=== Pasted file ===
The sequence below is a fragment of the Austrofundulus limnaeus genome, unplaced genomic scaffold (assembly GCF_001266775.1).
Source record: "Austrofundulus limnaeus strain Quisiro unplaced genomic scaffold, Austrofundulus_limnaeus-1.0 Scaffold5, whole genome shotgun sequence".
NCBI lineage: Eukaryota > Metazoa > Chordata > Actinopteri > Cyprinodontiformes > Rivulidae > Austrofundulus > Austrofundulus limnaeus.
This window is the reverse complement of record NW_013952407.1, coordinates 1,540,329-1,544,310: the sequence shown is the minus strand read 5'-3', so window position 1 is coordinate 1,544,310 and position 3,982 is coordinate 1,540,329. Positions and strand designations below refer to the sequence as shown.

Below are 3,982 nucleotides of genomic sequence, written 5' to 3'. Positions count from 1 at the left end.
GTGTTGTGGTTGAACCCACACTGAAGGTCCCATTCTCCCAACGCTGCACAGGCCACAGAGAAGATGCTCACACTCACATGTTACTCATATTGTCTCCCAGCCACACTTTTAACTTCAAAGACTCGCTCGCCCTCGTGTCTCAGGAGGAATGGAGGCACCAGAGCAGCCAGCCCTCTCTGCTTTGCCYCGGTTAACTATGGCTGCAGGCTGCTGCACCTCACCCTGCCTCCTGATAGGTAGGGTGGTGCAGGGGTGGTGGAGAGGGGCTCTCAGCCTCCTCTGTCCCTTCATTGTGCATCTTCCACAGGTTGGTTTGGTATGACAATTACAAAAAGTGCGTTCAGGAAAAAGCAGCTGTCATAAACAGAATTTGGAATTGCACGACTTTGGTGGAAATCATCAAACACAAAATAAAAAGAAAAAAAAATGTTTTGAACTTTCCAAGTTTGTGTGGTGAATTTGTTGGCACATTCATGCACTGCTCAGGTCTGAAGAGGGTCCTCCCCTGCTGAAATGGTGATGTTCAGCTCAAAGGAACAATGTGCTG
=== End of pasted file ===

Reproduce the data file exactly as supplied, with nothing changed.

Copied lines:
The sequence below is a fragment of the Austrofundulus limnaeus genome, unplaced genomic scaffold (assembly GCF_001266775.1).
Source record: "Austrofundulus limnaeus strain Quisiro unplaced genomic scaffold, Austrofundulus_limnaeus-1.0 Scaffold5, whole genome shotgun sequence".
NCBI lineage: Eukaryota > Metazoa > Chordata > Actinopteri > Cyprinodontiformes > Rivulidae > Austrofundulus > Austrofundulus limnaeus.
This window is the reverse complement of record NW_013952407.1, coordinates 1,540,329-1,544,310: the sequence shown is the minus strand read 5'-3', so window position 1 is coordinate 1,544,310 and position 3,982 is coordinate 1,540,329. Positions and strand designations below refer to the sequence as shown.

Below are 3,982 nucleotides of genomic sequence, written 5' to 3'. Positions count from 1 at the left end.
GTGTTGTGGTTGAACCCACACTGAAGGTCCCATTCTCCCAACGCTGCACAGGCCACAGAGAAGATGCTCACACTCACATGTTACTCATATTGTCTCCCAGCCACACTTTTAACTTCAAAGACTCGCTCGCCCTCGTGTCTCAGGAGGAATGGAGGCACCAGAGCAGCCAGCCCTCTCTGCTTTGCCYCGGTTAACTATGGCTGCAGGCTGCTGCACCTCACCCTGCCTCCTGATAGGTAGGGTGGTGCAGGGGTGGTGGAGAGGGGCTCTCAGCCTCCTCTGTCCCTTCATTGTGCATCTTCCACAGGTTGGTTTGGTATGACAATTACAAAAAGTGCGTTCAGGAAAAAGCAGCTGTCATAAACAGAATTTGGAATTGCACGACTTTGGTGGAAATCATCAAACACAAAATAAAAAGAAAAAAAAATGTTTTGAACTTTCCAAGTTTGTGTGGTGAATTTGTTGGCACATTCATGCACTGCTCAGGTCTGAAGAGGGTCCTCCCCTGCTGAAATGGTGATGTTCAGCTCAAAGGAACAATGTGCTG